When this quite unknown young man of thirty appeared in Chicago at the inaugural meeting of the Parliament of Religions, opened in September 1893, by Cardinal Gibbons, all his fellow-members were forgotten in his commanding presence. His strength and beauty, the grace and dignity of his bearing ,the shining light of his eyes, his imposing appearance, and from the moment he began to speak, the splendid music of his rich deep voice enthralled the vast audience of American Anglo-Saxons, previously prejudiced against him on account of his colour. The thought of this warrior prophet of India left a deep mark upon the United States.
It was impossible to imagine him in the second place. Wherever he went he was the first ….Everybody recognized in him at sight the leader, the anointed of God, the man marked with the stamp of the power to command .A traveler who crossed his path in the Himalayas without knowing who he was stopped in amazement, and cried, “Shiva!…
It was as if his chosen God had imprinted His name upon his forehead….
He was less than forty years of age when the athlete lay stretched upon the pyre….
But the flame of that pyre is still alight today .From his ashes ,like those of the Phoenix of old, has sprung anew the conscience of India – the magic bird – faith in her unity and in the Great Massage, brooded over from Vedic times by the dreaming spirit of his ancient race – the message it must render account to the rest of mankind.
His words are great music, phrases in the style of Beethoven , stirring rhythms like the march of Handel choruses. I cannot touch these sayings of his, scattered as they are through the pages of books at thirty years’ distance, without receiving a thrill through my body like an electric shock. And what shocks, what transport must have been produced when in burning words they issued from the lips of the hero!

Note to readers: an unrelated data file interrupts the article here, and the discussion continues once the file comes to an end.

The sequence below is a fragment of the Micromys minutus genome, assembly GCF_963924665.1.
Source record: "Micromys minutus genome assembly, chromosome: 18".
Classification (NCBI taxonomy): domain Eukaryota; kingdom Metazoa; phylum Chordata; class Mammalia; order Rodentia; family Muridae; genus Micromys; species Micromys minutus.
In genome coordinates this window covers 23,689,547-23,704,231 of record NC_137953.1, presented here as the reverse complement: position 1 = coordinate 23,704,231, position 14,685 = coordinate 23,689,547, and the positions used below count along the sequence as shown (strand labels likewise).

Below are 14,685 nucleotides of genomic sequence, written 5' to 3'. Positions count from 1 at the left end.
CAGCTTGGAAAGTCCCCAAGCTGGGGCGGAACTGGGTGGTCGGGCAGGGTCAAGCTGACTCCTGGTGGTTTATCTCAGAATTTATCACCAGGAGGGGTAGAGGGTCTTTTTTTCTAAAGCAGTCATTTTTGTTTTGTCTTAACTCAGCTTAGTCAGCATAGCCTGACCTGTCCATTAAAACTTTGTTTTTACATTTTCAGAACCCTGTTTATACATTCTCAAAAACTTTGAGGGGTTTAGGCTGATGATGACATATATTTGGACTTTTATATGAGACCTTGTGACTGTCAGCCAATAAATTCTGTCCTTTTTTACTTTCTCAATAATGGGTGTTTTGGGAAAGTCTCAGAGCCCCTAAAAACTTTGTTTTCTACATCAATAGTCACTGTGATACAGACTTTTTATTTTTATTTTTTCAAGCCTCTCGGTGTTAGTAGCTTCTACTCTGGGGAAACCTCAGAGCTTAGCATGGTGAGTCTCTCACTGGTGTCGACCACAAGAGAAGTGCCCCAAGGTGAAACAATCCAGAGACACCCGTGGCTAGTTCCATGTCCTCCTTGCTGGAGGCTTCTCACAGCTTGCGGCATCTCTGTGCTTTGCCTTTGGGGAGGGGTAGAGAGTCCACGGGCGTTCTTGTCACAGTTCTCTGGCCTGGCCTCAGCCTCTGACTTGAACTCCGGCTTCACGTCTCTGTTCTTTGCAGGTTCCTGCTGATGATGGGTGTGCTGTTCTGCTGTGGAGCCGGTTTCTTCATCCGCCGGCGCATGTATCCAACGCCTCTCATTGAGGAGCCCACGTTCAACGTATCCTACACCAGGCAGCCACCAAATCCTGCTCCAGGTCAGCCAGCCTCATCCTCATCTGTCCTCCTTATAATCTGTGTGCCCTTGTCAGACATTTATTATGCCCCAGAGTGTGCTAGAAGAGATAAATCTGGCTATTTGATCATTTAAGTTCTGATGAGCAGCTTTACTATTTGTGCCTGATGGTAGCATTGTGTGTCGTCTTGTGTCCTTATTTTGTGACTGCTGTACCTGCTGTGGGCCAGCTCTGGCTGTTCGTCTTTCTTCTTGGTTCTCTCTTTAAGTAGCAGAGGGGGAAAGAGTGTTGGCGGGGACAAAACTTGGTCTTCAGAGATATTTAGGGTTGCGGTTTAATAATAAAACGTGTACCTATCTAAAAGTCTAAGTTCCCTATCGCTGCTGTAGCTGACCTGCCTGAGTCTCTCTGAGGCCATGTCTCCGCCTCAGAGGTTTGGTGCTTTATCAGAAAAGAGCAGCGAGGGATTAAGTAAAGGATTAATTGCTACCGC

Christopher Isherwood

One of the most enchanting things about Vivekananda is the way he was eternally changing sides when he was speaking to different people; he could denounce the British in words of fire, but again he would turn on the Indians and say, “You cannot manufacture one pin, and you dare to criticize the British !” And then he would speak of the awful materialism of the United States, and on the other hand, he would say that no women in the world were greater, and that the treatment of the women in India was absolutely disgraceful. And so in every way, he was integrating, he was seeing the forces for good, the constructive forces, in the different countries, and saying, “why don’t we exchange?” So Vivekananda’s revolution was a revolution for everybody a revolution which would in the long run be of just as much use to the British as to Indian. Vivekananda’s nationalism, the call to Indian to recognize herself – this again was not nationalism in the smaller sense, it was a kind of super-nationalism, a kind of internationalism sublimated.

Edited by Swami Lokeswarananda
World Thinkers on Ramakrishna-Vivekananda;
The Mission, Institute of Culture, Calcutta, 1983